Goosen bides his time

Johan Goosen says Heyneke Meyer has clearly communicated his reasons for delaying giving him a Test start but says that he feels ready to go.

Goosen has shifted into the national consciousness in recent weeks in light of Springboks’ flyhalf incumbent MornĂ© Steyn’s poor form. Meyer had identified Goosen as a successor to Steyn from the outset of his tenure, but injury prevented him from using him earlier. However, with Goosen fit and showing glimpses of his potential in two cameos off the wood against Australia and New Zealand, there are mounting calls for him to replace Steyn for the home leg of the Rugby Championship.

Meyer has held his cards close as far as Steyn’s immediate future is concerned but he certainly has a sense of the pressure he is under to cut the player. He has consistently explained his rationale for holding Goosen back, stressing that how he is introduced into that Test fold will be decisive in shaping the player he will become.

Goosen said, having been briefed on Meyer’s reasoning, he was content with his role at present.

‘The coach has been great in how he has dealt with me. I’ve always known his plans and I believe those plans are in my best interests,’ Goosen told ‘He has been very careful, especially in terms of my exposure to the media and so on. I’m patient. I know what the purpose of the plan is. But I also feel like I can make the step up to start if the coach asks me to. I feel ready.’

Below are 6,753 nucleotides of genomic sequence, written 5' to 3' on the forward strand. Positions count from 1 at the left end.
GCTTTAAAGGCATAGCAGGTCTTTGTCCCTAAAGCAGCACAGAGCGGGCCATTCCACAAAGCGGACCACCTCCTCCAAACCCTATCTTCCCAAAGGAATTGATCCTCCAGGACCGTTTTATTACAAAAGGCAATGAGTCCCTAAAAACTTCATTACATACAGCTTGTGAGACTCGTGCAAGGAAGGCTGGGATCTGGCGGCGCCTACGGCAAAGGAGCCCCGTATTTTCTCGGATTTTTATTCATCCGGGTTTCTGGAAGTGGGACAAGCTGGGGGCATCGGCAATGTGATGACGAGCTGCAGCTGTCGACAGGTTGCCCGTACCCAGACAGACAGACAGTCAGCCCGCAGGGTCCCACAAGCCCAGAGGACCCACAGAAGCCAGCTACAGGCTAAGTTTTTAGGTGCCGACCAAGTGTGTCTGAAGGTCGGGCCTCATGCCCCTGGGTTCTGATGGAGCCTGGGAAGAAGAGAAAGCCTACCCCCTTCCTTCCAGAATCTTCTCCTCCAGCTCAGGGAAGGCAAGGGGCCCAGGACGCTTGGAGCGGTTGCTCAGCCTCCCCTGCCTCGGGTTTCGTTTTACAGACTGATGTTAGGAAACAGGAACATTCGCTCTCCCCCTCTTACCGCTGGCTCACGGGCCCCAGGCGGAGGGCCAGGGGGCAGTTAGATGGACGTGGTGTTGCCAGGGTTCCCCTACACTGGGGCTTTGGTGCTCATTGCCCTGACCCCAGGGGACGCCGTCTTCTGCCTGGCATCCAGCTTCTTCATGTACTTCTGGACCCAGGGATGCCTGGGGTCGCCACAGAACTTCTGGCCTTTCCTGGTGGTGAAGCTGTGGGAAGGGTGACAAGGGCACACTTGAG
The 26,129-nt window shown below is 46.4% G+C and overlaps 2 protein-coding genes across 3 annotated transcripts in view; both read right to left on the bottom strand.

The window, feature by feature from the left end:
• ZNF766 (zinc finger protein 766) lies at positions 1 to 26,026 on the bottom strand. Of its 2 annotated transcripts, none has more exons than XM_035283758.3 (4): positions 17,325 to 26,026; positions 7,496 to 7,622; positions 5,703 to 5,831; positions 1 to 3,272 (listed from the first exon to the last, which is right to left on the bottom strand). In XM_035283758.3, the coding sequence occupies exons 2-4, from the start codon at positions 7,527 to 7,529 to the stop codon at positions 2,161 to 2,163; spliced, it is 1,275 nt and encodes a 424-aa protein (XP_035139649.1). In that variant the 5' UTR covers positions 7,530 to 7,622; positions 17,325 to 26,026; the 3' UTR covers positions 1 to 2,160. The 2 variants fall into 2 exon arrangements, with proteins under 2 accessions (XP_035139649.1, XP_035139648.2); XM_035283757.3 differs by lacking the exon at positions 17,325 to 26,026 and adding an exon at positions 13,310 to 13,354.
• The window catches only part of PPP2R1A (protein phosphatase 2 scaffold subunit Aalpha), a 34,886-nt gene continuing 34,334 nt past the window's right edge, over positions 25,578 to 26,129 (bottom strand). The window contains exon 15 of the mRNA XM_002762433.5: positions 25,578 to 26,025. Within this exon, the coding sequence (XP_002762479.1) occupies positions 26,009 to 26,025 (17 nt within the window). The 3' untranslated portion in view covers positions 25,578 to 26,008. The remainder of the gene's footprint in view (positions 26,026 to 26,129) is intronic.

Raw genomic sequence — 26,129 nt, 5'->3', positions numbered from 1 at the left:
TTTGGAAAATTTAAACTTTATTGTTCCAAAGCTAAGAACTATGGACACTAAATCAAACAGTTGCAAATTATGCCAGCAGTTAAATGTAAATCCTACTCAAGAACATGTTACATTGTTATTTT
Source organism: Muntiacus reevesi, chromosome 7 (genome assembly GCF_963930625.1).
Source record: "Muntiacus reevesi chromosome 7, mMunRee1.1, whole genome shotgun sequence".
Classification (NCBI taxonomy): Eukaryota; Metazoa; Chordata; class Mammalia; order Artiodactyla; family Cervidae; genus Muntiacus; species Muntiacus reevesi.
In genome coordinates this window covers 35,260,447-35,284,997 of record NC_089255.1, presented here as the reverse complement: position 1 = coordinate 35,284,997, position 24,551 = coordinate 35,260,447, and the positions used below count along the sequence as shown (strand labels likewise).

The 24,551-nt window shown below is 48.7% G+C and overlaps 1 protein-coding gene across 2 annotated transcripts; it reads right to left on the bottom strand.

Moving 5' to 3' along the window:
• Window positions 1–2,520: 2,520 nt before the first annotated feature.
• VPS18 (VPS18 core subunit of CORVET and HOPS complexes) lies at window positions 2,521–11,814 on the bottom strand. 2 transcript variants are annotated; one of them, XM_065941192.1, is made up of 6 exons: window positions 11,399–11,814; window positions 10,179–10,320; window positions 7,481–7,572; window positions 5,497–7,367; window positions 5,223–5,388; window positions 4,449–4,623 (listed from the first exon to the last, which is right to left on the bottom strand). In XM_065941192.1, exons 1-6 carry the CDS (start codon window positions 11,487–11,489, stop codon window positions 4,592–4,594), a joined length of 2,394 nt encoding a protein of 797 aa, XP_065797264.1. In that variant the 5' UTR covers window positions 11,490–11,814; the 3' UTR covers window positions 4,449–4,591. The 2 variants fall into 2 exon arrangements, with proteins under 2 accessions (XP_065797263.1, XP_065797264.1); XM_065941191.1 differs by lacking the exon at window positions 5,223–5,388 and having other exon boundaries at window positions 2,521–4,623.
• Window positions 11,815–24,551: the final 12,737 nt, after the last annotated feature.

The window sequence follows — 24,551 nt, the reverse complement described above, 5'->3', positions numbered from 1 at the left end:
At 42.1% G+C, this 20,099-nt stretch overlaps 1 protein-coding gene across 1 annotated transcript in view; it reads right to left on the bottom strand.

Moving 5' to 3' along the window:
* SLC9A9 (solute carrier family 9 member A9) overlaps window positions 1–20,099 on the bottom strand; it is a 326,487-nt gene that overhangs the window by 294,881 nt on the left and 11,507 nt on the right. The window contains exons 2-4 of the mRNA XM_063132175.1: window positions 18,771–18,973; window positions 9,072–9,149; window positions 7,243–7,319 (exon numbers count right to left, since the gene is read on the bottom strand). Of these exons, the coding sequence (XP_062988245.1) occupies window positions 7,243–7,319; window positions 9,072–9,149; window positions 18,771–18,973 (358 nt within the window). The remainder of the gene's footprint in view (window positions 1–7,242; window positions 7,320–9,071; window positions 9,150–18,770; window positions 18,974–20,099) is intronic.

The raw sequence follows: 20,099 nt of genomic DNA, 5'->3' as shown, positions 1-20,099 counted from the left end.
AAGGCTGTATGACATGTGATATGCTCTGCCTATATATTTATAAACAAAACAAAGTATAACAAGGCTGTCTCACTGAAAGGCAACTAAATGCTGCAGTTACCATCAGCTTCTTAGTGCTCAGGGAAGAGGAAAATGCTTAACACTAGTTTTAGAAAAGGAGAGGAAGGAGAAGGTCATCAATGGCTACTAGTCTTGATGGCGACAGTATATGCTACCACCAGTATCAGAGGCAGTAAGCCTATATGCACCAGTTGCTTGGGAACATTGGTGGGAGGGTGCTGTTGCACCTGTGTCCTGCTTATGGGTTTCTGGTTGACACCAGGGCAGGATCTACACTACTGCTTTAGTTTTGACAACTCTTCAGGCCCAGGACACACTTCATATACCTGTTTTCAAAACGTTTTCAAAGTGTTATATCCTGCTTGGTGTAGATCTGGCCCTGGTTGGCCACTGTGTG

Meyer is unlikely to veer from his kick-chase approach for the Loftus and Soccer City Tests, which brings into question Goosen’s aptitude in executing the skills necessary to succeed within this framework. He is a player who enjoys standing flat to the line, taking that line on himself or keeping ball in hand in a bid to create opportunities for those on his outside. Goosen reckons that he will have to temper his natural instinct slightly if he starts, but scoffed at the notion that Meyer is conservative.

‘Of course you have to be a little more careful about your attacking play in Test rugby, defensive systems are so good and teams punish small errors. But that doesn’t mean the coach doesn’t encourage me to run the ball when it is on,’ he said. ‘I work hard on my tactical kicking, even though we don’t kick that often at the Cheetahs. I feel I can fit into the plans from a kicking perspective. But of course my strength is running the ball. There’s a lot of room for that with the Springboks and the coach encourages us to express ourselves. It is about assessing the opposition’s defensive set up quickly and taking that split second you have to go wide. I think that is the biggest adjustment you have to make from Super Rugby – the time and space you have is so much less.’

Asked what he thought of the vitriol that has been aimed at Steyn in the last week, Goosen said: ‘I feel deeply sorry for him. He is a great guy, so humble and he works so hard in training. He has won many, many Tests for the Boks. He is going through a difficult time now, we all do, and he deserves better than what he is getting from some people and the media.’

By Ryan Vrede

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